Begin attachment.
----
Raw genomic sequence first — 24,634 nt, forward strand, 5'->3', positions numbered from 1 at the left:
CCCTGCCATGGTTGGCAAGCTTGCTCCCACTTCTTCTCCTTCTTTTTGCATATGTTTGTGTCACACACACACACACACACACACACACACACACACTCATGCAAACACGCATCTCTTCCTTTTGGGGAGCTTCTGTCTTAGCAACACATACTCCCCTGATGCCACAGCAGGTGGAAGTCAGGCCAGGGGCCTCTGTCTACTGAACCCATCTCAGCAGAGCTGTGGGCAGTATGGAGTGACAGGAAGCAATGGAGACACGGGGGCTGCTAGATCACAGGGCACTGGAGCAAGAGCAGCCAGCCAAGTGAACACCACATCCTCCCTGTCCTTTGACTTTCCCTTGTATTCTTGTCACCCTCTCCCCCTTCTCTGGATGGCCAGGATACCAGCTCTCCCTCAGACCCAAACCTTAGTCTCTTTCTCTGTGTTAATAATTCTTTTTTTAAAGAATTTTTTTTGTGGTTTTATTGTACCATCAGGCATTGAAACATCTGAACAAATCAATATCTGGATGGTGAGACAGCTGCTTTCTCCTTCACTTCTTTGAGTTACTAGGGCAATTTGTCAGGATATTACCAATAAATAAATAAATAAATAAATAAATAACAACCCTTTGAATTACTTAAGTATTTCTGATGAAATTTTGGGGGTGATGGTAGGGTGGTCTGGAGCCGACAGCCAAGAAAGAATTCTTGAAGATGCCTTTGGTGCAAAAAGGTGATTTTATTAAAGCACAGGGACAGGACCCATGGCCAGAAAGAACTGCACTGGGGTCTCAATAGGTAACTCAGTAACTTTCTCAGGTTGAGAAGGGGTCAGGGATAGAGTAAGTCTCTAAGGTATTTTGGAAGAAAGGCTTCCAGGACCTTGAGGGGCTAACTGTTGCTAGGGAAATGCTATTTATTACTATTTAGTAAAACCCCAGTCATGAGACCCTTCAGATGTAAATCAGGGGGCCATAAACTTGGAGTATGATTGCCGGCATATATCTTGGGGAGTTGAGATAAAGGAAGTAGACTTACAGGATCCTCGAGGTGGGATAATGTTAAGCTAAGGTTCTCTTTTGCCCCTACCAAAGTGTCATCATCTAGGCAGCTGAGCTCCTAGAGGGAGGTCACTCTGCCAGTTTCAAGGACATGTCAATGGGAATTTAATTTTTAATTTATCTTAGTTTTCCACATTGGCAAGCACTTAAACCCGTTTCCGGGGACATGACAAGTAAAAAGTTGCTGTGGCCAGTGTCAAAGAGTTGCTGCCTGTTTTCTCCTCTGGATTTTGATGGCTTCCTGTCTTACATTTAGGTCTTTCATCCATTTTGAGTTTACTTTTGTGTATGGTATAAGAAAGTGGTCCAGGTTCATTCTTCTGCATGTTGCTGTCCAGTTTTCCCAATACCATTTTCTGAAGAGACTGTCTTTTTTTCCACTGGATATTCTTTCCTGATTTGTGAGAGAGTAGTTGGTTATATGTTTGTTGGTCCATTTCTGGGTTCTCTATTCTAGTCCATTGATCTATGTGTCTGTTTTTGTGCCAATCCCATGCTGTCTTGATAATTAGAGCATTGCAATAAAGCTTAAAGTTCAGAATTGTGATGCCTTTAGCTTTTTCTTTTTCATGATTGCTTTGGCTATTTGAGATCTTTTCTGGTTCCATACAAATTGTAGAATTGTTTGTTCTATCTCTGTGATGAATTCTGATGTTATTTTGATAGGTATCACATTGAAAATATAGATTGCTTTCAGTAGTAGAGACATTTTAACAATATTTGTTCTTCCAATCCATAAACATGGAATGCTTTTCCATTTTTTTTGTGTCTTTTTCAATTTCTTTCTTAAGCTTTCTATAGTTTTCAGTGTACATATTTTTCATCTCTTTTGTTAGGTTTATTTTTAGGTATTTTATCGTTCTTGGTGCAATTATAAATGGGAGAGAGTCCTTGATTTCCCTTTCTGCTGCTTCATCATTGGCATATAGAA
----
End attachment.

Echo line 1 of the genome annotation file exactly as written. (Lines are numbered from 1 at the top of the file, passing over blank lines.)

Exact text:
Raw genomic sequence first — 24,634 nt, forward strand, 5'->3', positions numbered from 1 at the left: